Utahns overwhelmingly like the idea of preserving rapidly dwindling open spaces for future generations. They also are passionate about preserving private-property rights.
And therein lies the political and economic paradox facing Gov. Mike Leavitt and other champions of open-space preservation. With only limited amounts of undeveloped land remaining along the Wasatch Front, any effort to preserve that open space will limit the amount of land that could be developed into housing, driving up housing costs even more."I am a passionate open-space advocate, but there is one thing that could cause me to want an alfalfa field to become a subdivision. That is if my daughter or my son had to leave the state because they could not afford to live here because the cost of housing is so high," Leavitt said.
Which is why "open-space advocates have to be part of the housing solution or ultimately the open-space movement will be overtaken by more basic needs like housing," he added.
Leavitt, who elevated open-space preservation to one of his top priorities during a much-ballyhooed 1995 Growth Summit, would appear to have public support on his side.
According to a Deseret News poll conducted by Dan Jones & Associates, 83 percent of those polled strongly or somewhat agree that open spaces should be set aside now for future generations. Only 10 percent disagreed.
When they were asked if they felt private-property owners should be allowed to do what they want with their own land, zoning permitted, 88 percent said definitely or probably. Only 8 percent said no.
Leavitt predicts the open space discussion will gather momentum in the years ahead, particularly as the Wasatch Front becomes more congested. Since 83 percent of those polled believe in the concept, it won't be long before lawmakers also grasp the significance of it, he said.
Nevertheless, "it is not something that will ultimately be fought out in the state Legislature," Leavitt said. "The state has a role, certainly, to provide leadership and provide technical help and participate in some projects. But open spaces will be defined at the local level."
And local control of the issue can be a curse.
Some city councils have been reluctant to modify zoning laws to allow for creative solutions to the open space need vs. the housing problem. Some are proceeding with plans to allow single-family houses on plots of one acre or larger - something Leavitt insists is "a very serious mistake.
"If local communities use the power of planning and zoning to ensure nothing is built in their community but brick homes with three-car garages, where are the young families and those with moderate incomes going to live?" he asked.
"It is not the role of the state to step in and do planning and zoning. But unless local communities step up and begin to take their individual responsibilities, it could well become the role of the state to apportion that responsibility," he said, adding "I hope that will not occur."
But if it did, Leavitt might find public support. According to the Deseret News poll, 46 percent of those polled believe the state should take the lead on the open-space issue. Only 22 percent believed it was the role of city or county governments.
Leavitt is confident it won't come down to the state using its political might to force cities and counties into an open-space preservation mind-set. Rather, he would prefer a combination of gentle persuasion and incentives through which the state would be "partners" with the local governments.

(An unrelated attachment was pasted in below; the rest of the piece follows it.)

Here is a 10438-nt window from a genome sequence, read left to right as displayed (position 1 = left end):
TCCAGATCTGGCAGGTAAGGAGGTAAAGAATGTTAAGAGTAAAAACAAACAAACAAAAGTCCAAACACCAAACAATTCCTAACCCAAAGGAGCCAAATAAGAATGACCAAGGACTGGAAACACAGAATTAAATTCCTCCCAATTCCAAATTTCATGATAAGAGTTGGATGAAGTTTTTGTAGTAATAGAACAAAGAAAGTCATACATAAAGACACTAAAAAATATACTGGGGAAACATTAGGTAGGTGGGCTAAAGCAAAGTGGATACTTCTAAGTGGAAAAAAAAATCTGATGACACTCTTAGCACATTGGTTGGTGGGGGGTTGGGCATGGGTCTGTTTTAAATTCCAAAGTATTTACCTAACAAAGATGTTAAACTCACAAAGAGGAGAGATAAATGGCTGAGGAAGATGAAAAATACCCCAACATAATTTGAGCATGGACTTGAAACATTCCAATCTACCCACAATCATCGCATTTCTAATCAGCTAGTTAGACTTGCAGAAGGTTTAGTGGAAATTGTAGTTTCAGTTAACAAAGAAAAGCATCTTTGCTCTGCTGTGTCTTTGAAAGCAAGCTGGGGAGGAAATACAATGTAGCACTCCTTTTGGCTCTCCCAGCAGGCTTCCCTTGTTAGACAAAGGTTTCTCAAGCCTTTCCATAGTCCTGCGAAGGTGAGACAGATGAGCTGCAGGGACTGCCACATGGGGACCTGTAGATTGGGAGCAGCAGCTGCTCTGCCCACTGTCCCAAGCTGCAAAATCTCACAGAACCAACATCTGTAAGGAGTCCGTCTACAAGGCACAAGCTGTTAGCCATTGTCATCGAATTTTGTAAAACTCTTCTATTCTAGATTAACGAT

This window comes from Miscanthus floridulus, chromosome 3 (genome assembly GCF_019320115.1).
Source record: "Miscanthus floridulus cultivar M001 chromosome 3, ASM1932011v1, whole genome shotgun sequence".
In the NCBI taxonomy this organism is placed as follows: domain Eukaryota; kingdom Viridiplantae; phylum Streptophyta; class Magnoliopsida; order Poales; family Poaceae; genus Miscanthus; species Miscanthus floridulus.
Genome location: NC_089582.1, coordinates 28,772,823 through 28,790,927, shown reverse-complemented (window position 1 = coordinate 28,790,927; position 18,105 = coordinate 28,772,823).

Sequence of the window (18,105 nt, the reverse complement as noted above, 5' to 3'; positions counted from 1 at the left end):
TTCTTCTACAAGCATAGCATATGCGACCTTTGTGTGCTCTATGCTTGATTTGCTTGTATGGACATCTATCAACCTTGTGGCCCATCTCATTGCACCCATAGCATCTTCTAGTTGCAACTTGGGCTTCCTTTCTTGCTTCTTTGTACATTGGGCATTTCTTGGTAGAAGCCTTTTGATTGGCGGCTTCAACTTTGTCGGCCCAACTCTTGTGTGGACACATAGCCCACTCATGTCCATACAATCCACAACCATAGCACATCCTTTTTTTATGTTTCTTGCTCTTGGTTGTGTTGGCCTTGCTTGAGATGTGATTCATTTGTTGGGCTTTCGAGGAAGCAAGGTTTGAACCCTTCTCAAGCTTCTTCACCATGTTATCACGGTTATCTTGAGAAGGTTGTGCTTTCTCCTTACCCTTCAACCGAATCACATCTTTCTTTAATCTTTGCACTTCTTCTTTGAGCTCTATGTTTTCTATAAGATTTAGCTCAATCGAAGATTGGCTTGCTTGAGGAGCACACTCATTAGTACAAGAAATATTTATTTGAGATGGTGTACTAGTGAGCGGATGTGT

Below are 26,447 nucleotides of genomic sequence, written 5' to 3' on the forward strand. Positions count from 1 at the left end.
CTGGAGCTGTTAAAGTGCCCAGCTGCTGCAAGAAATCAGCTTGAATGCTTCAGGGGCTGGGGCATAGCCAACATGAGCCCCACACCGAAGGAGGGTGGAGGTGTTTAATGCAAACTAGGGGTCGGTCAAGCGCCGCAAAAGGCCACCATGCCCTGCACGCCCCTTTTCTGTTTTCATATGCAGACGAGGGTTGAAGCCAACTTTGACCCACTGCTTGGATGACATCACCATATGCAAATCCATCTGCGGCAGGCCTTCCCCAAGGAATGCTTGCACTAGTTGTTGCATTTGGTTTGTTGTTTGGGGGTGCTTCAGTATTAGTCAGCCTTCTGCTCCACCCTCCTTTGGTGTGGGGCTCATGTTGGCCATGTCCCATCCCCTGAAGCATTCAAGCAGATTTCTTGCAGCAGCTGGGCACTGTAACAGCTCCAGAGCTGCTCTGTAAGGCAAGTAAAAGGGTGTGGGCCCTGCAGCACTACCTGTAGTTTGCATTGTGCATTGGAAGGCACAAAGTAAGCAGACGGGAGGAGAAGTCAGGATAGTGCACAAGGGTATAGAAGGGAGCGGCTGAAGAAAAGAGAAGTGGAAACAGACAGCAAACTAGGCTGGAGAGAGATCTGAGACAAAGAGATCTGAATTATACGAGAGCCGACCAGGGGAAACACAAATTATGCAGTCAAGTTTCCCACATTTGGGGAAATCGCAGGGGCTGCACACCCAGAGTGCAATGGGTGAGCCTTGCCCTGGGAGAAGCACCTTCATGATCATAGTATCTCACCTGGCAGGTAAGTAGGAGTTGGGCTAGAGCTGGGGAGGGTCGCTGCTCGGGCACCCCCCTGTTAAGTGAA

"The state alone cannot do it. Local government alone can't do it. The private sector alone should not be expected to shoulder the entire burden," he said. "I believe the mantra of the 21st century will be local control, central coordination. That will ultimately be how we solve this."
Despite the public support for open-space preservation, Leavitt has fought an uphill battle with the Utah Legislature over the past three years to enact laws and set aside funds toward that end.
Lawmakers, who have been fearful that open-space preservation might encroach on private property rights, this year bowed to pressure by Leavitt and created a loan fund for open-space projects. But they appropriated only $100,000 to the fund - a paltry amount, given the billions of dollars being spent on highway infrastructure - and they specified the money cannot be used to acquire farmland.
Leavitt has ordered the various departments of state government to identify surplus state lands that could be sold, the proceeds going into the revolving loan fund (another $100,000 could soon find its way to the fund if an anticipated sale is consummated).
But the governor isn't about to get into a fight with lawmakers over the proceeds of land sales, insisting he would only transfer the money to the loan fund after serious consultations with legislative leaders. That may perpetuate the agonizingly slow process, but it avoids a direct fight with legislative leaders who have openly resisted Leavitt's open space initiative.
The poll of 600 Utahns was conducted March 6-11 by Dan Jones & Associates and has a 4 percent margin of error.
Deseret News Poll
Do you agree that open space should be set aside now for the future?
Strongly agree 62%
Somewhat agree 21%
Somewhat disagree 7%
Strongly disagree 3%
Don't know 7%
Who do you feel should be most responsible for taking the lead on the open-space issue?
The State 46%
Counties and/or cities 22%
No one 1%
Private Land owners 11%
Don't know 11%
When it comes to open-space. . .Do you feel private land owners should be allowed to do what they want with their own land, zoning permitted?
Probably not 5%
Definitely not 3%
Don't know 5%
This poll of 600 Utah residents was conducted by Dan Jones & Associates Mar. 6-11, 1998. It has a margin of error of +/- 4 percent. Copyright Deseret News, 1998